Kim Jong Un, who turns 39 on Sunday, is the third generation of his family that has successively ruled North Korea since its 1948 foundation. He inherited power from his father Kim Jong Il upon his death in December 2011. Kim Jong Il took over when his father and state founder Kim Il Sung died in 1994.

The young Ju Ae's appearance came as a huge surprise to long-time North Korea watchers; both Kim Jong Un and Kim Jong Il made public debuts after they became adults. In 2010, Kim Jong Il marked the then-26-year-old Kim Jong Un — his third and youngest son — as his successor by putting him in a series of high-ranking posts.

Kim Jong Un's half-brother Kim Jong Nam, who was Kim Jong Il's eldest son, was once seen as a potential heir to the country’s dynastic leadership until he publicly fell from grace in 2001 when he was caught trying to enter Japan on a fake passport to visit Tokyo Disneyland. In 2017, Kim Jong Nam was killed at a Malaysian airport after two Asian women smeared the lethal nerve agent VX on his face. South Korea’s spy service accused Kim Jong Un’s government of being behind the attack.

During Thursday’s briefing, the NIS also said former North Korean Foreign Minister Ri Yong Ho, who was involved in now-dormant nuclear diplomacy with the United States, has been purged, according to Youn Kun-young, another lawmaker who was at the meeting.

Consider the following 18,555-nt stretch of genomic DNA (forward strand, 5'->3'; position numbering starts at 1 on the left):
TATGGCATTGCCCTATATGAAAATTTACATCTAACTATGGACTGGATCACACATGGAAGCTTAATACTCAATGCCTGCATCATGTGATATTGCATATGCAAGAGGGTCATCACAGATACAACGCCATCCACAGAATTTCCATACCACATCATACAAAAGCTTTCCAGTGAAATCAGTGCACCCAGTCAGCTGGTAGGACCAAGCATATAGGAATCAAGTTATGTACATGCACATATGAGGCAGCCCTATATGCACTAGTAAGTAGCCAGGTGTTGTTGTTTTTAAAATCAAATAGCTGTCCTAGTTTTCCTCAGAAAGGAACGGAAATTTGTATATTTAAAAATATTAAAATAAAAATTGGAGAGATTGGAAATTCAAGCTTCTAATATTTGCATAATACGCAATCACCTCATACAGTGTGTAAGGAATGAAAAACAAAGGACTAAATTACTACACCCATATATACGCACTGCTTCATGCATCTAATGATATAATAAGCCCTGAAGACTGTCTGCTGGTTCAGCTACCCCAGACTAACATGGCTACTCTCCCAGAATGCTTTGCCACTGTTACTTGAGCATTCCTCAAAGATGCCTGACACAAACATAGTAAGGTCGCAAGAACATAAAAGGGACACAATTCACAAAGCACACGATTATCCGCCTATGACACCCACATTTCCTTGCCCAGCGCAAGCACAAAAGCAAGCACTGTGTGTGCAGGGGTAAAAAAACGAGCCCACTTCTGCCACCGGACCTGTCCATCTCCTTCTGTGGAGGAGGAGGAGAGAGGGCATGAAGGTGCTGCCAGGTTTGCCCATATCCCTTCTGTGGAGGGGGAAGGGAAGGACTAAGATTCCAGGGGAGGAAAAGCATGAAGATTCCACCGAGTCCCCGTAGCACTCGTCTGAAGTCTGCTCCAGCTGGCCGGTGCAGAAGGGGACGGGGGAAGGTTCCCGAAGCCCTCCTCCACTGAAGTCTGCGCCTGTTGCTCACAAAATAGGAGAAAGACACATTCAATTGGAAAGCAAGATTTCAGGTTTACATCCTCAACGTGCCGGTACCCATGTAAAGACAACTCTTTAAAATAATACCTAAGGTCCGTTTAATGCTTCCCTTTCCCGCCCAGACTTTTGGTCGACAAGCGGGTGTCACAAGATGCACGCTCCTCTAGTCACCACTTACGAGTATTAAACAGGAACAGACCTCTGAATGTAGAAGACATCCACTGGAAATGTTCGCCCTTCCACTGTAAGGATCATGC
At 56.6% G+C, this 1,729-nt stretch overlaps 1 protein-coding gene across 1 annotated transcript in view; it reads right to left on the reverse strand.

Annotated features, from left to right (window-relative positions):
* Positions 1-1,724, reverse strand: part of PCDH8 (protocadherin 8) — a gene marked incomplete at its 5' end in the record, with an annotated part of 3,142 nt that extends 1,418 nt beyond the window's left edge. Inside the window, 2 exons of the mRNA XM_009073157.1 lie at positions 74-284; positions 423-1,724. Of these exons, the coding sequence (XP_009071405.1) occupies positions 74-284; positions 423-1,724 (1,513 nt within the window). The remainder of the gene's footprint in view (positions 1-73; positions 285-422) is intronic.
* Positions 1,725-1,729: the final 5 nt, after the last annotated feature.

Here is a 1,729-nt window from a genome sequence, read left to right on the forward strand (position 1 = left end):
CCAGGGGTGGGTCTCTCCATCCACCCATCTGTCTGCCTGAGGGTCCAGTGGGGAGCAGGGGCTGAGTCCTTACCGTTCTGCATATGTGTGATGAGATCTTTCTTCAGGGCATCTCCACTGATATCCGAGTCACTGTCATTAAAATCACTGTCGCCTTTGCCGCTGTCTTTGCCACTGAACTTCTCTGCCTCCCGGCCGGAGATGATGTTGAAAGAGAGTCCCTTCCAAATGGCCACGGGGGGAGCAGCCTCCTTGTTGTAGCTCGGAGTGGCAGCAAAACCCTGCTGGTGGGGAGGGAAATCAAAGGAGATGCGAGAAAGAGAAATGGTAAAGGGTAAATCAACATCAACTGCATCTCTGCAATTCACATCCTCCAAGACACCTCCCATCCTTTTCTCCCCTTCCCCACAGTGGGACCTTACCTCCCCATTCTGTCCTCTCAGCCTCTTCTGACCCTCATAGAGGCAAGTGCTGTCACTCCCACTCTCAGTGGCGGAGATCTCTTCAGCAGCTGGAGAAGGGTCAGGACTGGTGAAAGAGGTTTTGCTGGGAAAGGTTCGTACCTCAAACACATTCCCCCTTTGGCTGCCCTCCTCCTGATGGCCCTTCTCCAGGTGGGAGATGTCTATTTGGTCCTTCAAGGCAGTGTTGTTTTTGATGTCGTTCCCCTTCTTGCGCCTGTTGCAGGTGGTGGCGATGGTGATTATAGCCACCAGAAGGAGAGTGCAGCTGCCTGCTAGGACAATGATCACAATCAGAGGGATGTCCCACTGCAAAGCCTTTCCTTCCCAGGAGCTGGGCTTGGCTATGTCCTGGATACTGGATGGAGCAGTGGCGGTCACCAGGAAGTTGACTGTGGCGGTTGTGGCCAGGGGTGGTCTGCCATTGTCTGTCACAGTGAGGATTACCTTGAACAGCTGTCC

If true, it would be the highest-profile ouster by North Korea in recent years. In his earlier period of rule, Kim Jong Un engineered a spate of executions, purges and dismissals of senior officials, including the killing of his powerful uncle, in an apparent effort to solidify his grip on power.

Youn quoted the NIS as saying it has not yet determined whether Ri Yong Ho was executed. Yoo said the spy agency didn’t explain why Ri was purged.

Career diplomat Ri took part in the 2018-2019 nuclear summit with the United States over how to exchange North Korea’s denuclearization steps for economic and other benefits. After the second summit between Kim Jong Un and then-President Donald Trump collapsed in February 2019 in Hanoi, Vietnam, Ri called a middle-of-the-night news conference in which he declared that Washington had wasted an opportunity that “may not come again.”